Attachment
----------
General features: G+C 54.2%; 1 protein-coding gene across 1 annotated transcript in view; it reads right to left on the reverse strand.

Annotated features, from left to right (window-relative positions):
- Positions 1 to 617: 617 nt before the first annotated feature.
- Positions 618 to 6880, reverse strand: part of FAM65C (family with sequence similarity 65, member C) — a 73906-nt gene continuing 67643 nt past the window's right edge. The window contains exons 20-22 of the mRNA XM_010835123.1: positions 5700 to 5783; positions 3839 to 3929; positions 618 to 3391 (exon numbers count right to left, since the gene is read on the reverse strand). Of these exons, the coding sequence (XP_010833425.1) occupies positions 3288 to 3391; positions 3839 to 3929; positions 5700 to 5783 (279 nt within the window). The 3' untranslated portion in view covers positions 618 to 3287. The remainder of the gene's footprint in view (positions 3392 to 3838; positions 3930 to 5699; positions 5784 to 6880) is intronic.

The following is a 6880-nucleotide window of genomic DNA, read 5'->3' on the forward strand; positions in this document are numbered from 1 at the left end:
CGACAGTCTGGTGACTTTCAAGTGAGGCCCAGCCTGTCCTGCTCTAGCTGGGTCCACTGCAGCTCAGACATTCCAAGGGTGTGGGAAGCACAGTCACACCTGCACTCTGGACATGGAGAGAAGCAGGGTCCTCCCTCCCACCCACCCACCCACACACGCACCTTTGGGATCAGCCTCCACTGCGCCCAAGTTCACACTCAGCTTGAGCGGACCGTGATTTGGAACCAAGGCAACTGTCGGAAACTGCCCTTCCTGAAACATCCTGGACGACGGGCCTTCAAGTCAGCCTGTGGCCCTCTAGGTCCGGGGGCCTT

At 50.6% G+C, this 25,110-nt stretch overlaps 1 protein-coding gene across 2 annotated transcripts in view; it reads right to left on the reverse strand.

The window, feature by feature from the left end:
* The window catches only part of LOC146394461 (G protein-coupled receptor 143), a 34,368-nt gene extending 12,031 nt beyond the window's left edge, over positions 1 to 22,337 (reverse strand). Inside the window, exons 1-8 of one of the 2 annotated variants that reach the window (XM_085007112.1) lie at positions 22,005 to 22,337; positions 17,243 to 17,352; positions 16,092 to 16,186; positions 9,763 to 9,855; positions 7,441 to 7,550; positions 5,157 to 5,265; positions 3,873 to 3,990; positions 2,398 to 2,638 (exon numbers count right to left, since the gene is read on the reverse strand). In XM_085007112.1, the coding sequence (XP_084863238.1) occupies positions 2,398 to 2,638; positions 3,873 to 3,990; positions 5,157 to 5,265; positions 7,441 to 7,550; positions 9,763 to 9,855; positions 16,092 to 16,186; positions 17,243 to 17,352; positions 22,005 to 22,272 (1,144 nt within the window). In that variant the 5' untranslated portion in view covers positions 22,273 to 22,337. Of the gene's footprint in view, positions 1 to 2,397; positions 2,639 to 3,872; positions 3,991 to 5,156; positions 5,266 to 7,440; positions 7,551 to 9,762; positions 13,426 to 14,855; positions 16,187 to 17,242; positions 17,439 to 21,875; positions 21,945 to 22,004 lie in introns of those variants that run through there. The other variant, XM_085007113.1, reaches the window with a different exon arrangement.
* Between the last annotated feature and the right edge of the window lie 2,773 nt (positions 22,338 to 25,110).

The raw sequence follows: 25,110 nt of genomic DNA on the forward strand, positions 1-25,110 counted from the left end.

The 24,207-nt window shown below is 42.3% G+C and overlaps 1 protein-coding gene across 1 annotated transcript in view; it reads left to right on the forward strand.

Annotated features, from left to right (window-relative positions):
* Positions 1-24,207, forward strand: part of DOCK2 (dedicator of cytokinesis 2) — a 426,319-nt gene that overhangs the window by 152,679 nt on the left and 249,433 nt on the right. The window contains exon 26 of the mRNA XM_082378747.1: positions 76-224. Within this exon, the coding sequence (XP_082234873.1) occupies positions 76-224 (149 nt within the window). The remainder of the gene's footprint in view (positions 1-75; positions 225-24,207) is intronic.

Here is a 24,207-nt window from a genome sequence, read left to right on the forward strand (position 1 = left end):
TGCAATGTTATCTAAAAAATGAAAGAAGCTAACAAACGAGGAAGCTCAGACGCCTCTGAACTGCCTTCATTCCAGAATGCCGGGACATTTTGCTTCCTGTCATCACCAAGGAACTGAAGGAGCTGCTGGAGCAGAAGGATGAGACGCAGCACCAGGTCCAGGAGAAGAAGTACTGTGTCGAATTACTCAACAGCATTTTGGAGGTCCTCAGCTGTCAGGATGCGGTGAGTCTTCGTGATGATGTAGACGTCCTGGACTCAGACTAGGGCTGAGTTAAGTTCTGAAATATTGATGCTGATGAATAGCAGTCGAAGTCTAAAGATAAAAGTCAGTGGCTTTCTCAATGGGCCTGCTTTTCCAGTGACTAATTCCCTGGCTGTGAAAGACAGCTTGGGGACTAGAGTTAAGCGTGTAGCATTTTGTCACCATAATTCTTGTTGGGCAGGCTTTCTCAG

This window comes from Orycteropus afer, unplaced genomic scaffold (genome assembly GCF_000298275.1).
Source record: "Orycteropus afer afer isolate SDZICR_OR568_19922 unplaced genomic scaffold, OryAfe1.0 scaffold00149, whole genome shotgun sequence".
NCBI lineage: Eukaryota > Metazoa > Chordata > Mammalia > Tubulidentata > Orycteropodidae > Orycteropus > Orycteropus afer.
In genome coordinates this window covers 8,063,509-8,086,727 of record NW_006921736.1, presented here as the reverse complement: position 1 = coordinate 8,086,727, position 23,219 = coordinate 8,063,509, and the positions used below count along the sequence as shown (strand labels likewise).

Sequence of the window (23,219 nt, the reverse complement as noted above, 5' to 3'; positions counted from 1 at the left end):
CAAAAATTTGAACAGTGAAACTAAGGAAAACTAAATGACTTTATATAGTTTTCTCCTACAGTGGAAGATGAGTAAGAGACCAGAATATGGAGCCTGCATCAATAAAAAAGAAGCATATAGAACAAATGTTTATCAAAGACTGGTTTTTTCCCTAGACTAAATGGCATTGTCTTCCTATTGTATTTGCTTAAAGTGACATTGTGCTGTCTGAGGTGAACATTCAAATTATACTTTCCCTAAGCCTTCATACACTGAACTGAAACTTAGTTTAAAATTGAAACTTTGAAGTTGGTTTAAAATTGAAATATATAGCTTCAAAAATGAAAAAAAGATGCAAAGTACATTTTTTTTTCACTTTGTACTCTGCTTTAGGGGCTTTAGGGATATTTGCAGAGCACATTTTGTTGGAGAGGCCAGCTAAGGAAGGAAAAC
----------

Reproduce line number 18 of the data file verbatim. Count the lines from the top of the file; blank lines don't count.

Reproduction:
Source record: "Orycteropus afer afer isolate SDZICR_OR568_19922 unplaced genomic scaffold, OryAfe1.0 scaffold00149, whole genome shotgun sequence".